The internet freedom campaign group Quadrature du net has meanwhile attacked the law as “harmful ... dangerous ... and intrusive”. The group's co-founder Philippe Aigrain said: “Democratic states harming fundamental rights by adopting ineffective measures in the name of fighting the glorification of terrorism is exactly what the terror groups are looking for.” […]
However, in a joint MP-Senate committee examining the text, parliamentarians added a new element that could also turn an internet user into a potential terrorist, namely “the fact of producing, transporting, distributing by whatever means and by whatever medium” a message inciting terrorism and which might be “susceptible of being seen or received by a minor”. This measure directly targets social networks and the practice of re-tweeting on Twitter or sharing items on Facebook. […]
Hoy acecha el espionaje masivo de las agencias de seguridad, el robo sistemático de los datos en las redes sociales y la radiografía permanente de nuestros actos y costumbres. […]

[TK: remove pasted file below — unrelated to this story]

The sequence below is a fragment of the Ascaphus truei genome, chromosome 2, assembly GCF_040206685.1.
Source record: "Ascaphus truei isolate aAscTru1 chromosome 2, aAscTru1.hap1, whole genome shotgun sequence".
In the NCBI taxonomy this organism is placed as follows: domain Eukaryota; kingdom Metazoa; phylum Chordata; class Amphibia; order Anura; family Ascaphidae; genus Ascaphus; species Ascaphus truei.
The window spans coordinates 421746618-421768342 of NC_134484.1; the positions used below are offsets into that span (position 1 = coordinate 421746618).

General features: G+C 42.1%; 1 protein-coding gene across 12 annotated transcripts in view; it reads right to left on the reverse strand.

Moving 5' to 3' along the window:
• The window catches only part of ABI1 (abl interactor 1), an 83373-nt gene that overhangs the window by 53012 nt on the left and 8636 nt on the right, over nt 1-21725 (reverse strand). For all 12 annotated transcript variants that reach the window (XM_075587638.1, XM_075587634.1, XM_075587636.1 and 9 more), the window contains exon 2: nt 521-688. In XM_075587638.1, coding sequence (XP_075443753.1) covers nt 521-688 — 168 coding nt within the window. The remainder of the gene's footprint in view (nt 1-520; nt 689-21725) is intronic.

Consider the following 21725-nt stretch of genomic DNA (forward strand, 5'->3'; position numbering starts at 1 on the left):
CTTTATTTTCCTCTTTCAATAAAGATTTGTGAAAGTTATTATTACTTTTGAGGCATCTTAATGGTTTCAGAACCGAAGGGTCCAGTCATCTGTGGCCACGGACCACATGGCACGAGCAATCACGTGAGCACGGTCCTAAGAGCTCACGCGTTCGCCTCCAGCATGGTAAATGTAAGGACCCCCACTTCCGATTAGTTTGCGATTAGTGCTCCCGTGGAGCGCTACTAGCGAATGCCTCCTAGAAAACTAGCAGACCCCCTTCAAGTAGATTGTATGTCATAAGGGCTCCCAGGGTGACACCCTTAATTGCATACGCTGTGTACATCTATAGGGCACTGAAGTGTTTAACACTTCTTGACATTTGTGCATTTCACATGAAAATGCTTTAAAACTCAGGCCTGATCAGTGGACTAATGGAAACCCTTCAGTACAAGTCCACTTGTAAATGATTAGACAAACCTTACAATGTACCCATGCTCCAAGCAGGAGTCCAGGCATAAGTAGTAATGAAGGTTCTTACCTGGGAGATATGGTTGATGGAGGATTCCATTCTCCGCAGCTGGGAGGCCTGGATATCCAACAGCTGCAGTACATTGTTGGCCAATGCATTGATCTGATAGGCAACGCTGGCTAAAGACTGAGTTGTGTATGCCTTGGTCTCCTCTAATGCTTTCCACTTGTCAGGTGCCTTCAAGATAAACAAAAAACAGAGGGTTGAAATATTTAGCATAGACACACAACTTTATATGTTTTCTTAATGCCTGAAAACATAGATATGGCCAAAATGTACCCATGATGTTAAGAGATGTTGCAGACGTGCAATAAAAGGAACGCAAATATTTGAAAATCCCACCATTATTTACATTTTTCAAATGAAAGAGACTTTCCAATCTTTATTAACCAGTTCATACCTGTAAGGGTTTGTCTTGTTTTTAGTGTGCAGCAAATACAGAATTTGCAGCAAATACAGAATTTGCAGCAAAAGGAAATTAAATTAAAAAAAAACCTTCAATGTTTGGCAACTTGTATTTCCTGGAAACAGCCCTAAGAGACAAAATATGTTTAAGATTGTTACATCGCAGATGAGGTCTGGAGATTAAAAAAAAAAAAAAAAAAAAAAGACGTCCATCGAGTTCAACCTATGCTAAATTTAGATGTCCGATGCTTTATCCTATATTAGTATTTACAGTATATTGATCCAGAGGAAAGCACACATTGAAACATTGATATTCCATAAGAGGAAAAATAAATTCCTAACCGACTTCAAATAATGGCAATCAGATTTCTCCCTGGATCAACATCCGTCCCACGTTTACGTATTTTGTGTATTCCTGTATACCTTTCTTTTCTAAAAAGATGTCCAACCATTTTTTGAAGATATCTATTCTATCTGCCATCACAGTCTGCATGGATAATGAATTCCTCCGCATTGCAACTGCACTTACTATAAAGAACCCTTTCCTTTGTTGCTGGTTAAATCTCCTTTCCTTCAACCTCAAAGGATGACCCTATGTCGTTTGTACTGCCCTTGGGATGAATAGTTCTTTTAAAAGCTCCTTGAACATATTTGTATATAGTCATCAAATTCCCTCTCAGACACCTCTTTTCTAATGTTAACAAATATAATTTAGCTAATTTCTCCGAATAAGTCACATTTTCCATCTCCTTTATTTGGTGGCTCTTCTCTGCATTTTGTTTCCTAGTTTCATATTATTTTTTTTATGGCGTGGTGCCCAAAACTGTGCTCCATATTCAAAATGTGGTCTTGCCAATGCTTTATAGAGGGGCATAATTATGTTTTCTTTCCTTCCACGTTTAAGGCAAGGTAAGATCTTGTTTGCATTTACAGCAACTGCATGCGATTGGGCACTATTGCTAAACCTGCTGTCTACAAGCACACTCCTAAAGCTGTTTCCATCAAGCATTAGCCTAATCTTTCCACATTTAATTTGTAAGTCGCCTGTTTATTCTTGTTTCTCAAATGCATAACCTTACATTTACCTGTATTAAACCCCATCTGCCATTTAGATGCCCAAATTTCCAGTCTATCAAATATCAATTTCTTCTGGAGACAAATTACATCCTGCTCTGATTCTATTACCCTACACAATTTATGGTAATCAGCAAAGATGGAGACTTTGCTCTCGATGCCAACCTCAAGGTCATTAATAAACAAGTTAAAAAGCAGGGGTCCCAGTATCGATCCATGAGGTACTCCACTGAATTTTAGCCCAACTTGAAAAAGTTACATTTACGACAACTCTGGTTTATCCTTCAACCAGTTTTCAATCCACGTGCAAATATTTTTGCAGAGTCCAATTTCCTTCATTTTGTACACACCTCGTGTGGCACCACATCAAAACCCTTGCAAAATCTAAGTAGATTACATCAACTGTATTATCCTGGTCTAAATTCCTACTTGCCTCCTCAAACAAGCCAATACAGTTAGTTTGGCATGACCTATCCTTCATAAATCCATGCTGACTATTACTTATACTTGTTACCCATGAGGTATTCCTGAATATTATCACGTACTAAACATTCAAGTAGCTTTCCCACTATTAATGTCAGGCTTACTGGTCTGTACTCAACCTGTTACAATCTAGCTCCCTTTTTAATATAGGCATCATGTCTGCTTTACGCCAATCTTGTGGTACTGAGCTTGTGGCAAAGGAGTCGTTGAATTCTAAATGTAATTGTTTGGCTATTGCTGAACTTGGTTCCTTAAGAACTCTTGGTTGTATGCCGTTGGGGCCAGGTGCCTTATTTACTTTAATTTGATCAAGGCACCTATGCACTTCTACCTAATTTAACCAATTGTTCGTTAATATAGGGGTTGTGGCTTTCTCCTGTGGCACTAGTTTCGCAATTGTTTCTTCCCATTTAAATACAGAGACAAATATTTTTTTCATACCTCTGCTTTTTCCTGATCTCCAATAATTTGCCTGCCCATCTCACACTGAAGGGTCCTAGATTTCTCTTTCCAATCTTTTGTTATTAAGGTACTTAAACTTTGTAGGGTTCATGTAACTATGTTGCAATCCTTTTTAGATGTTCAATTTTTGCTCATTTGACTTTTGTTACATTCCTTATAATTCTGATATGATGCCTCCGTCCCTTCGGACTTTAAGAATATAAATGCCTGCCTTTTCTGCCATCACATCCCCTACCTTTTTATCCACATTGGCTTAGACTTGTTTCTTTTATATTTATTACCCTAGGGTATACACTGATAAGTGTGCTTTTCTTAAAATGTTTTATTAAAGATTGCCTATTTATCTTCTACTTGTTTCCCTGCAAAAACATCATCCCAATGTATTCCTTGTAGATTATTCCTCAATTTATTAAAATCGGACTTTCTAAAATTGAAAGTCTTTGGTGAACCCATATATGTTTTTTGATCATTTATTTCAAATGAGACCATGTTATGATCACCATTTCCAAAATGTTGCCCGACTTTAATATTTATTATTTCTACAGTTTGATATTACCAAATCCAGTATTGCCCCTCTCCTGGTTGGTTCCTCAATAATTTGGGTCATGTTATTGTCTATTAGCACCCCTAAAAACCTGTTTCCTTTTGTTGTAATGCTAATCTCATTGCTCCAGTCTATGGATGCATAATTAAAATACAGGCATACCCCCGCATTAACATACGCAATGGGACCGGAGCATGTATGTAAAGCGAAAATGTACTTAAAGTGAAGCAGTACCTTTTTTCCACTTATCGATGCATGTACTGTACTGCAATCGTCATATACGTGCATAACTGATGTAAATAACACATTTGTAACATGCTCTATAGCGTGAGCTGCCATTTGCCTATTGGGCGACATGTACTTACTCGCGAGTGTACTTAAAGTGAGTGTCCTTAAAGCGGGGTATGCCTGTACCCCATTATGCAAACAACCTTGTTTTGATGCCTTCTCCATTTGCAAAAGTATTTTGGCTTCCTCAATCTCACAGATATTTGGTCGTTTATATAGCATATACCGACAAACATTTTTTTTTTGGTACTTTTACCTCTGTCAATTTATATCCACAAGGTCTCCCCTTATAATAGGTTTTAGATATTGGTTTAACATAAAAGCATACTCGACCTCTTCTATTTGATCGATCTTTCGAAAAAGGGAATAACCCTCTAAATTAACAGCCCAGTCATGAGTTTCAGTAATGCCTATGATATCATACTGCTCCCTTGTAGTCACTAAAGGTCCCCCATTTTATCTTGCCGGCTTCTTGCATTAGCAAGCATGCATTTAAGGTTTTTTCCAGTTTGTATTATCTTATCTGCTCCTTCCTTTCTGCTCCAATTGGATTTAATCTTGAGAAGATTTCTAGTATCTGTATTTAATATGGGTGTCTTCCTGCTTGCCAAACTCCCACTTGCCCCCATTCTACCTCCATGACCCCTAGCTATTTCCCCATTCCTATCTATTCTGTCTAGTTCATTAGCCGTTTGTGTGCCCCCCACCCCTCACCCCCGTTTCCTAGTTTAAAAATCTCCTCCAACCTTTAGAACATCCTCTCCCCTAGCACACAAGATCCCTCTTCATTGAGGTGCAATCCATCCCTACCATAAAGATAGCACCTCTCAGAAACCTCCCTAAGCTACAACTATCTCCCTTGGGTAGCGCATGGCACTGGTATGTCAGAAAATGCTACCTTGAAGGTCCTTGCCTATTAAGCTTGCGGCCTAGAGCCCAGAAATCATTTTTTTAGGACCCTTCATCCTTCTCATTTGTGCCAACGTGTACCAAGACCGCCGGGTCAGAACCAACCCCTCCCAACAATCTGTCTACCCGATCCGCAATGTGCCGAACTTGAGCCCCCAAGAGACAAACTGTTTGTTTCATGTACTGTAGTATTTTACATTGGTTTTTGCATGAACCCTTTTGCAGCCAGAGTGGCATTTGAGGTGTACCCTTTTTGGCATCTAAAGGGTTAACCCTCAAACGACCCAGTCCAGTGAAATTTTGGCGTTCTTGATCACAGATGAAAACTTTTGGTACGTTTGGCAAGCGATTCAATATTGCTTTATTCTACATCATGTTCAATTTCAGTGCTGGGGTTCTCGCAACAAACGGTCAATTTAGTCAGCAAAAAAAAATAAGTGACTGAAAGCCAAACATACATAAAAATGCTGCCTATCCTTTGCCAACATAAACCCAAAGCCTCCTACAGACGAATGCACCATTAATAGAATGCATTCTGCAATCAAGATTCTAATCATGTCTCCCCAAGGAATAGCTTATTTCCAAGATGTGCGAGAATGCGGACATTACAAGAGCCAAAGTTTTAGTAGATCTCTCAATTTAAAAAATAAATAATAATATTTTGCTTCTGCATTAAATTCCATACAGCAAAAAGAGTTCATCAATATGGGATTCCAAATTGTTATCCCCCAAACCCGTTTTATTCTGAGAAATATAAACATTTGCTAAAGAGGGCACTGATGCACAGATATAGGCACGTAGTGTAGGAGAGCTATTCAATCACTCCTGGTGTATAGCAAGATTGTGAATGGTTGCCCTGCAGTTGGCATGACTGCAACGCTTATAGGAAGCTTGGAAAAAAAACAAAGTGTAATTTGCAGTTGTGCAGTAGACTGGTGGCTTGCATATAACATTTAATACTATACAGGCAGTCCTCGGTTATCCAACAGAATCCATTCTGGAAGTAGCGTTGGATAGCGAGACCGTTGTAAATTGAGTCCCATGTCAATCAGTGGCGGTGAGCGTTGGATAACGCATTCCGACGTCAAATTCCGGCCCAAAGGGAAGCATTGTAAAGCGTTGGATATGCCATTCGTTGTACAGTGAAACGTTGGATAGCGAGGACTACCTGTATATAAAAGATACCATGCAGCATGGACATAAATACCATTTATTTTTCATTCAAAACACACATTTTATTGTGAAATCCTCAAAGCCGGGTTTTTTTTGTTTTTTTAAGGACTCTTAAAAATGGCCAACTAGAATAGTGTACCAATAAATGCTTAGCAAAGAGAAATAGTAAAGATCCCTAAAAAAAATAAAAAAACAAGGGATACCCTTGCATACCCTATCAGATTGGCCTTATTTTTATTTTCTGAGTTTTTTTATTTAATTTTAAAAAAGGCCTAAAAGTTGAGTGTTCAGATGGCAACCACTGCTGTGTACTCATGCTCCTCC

Jérémie Zimmermann, el animador del grupo francés La Quadrature du Net y coautor, junto a Jacob Appelbaum y Andy Müller, del libro de Julian Assange Cyberpunks advierte: “Hay que comprender que estamos asistiendo a la aparición y a la difusión masiva de una tecnología antisocial y anticiudadana”. Frente a esta amenaza polifónica surgió como respuesta una nueva forma de resistencia que consta de tres ramas que terminaron por unirse en un naciente movimiento político. Son, a su manera, los nuevos apóstoles de la transparencia de los Estados, un contrapoder que creció, en parte, en el corazón del poder: se trata, por un lado, de los antiguos militares, diplomáticos y agentes secretos norteamericanos o británicos, de los especialistas de la seguridad informática, de los funcionarios o empleados de las multinacionales. A ellos se les sumaron hombres como Julian Assange o Edward Snowden y una galaxia de jóvenes compuesta por hackers, militantes por los derechos cívicos y los derechos humanos en Internet, abogados, militantes por la privacidad de la red y una Internet libre, neutra y humanista. […]